By Isi Morsel, C.E.O. Dali Diamond Co.
The diamond industry, from mine to retail, is facing new challenges that are rocking it to its core. Retail stores around the world are closed and that reverberated up the diamond pipeline, bringing wholesaling activity, jewelry manufacturing, diamond polishing, and diamond mining to a complete standstill.
This unfamiliar situation is testing us. We need to protect our workforce, renegotiate our standing with the banks, realign our activities, redo our business plans, and do so blindfolded. For as much as the current situation is unprecedented, the future is even less predictable than ever before.
Over the last few years, we frequently and justly complained of the high prices miners charged us in the midstream for our rough diamond supply. While we continued to operate at near to no profitability, miners maintained their sizeable profits. On the other end of the pipeline, retailers never let go of their equally large margins, regardless of changes to the midstream’s costs.
Over the years, as veterans of the industry know, diamantaires grew weary of the closed marketing structure of the diamond pipeline’s upstream, yearning for a fragmented supply, with the hope that competition will result in lower rough diamond costs, and finally allowing for more profit.
When the number of suppliers increased, we found that our profitability continued to erode. Worse, we discovered again and again that when the industry at large faced economic challenges, the midstream remained even more exposed than before.
As COVID-19 was in progress and international travel, shipping, and consumer activity dropped to near nothing, smaller suppliers took steps that threaten us all. Small suppliers in Africa, including Angola, were so eager to sell that they dropped prices sharply, in the process endangering the entire rough diamond price structure during a fragile time. At some tenders, rough diamond parcels were offered with low or no reserve price, resulting in deep price declines and further unjustified and harmful erosion of rough pricing.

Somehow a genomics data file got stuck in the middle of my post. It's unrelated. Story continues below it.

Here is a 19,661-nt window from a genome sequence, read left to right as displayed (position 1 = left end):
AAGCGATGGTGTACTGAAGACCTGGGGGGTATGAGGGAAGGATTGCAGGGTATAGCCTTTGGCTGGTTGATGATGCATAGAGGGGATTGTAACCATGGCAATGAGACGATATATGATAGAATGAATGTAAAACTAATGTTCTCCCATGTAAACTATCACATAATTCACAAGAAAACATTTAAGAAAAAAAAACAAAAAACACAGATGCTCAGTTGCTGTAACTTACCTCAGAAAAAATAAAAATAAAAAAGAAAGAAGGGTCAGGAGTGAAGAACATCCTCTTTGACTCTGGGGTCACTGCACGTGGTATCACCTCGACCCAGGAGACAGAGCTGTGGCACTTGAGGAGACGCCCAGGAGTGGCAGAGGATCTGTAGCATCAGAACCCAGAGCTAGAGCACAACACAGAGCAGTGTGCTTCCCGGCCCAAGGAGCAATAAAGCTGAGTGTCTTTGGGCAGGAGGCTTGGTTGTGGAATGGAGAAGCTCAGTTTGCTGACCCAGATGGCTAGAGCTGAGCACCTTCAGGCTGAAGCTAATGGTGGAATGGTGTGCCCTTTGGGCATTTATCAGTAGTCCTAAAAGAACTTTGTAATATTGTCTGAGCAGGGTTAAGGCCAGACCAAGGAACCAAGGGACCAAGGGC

Another internal destabilizing act was caused by a drop in the Rapaport price list, although polished diamond trading activity was at full stop.
Collectively, these acts have a negative potential for the diamond industry, and may further escalate the pains of an external force majeure. This is contrary to what the diamond industry needs these days.
In stark contrast to those acts are ALROSA and De Beers. Their decision to defer all rough diamond supplies for the time being were positive acts that signaled how a responsible diamond industry should act. The two mining companies, which face our regular criticism any other day, were the only ones ready to take full responsibility for our industry during a very extraordinary time.
Doing so required courage to take the tougher route that provides long-term sustainable gains over short-term income. It took courage in the face of shareholder pressure to generate continued cash flow.
Beyond the halt of sales, the calm messages they sent out to their clients and the industry at large was deeply needed and served as a restorative agent.
I have full trust in the future of the diamond industry. If we keep our belief in the everlasting desire for our unique product, and as long as we act cool headedly, taking calculated steps as we slowly emerge from this crisis, we will thrive in the days ahead. Stores will reopen, manufacturers will return to work, and sales will be restored.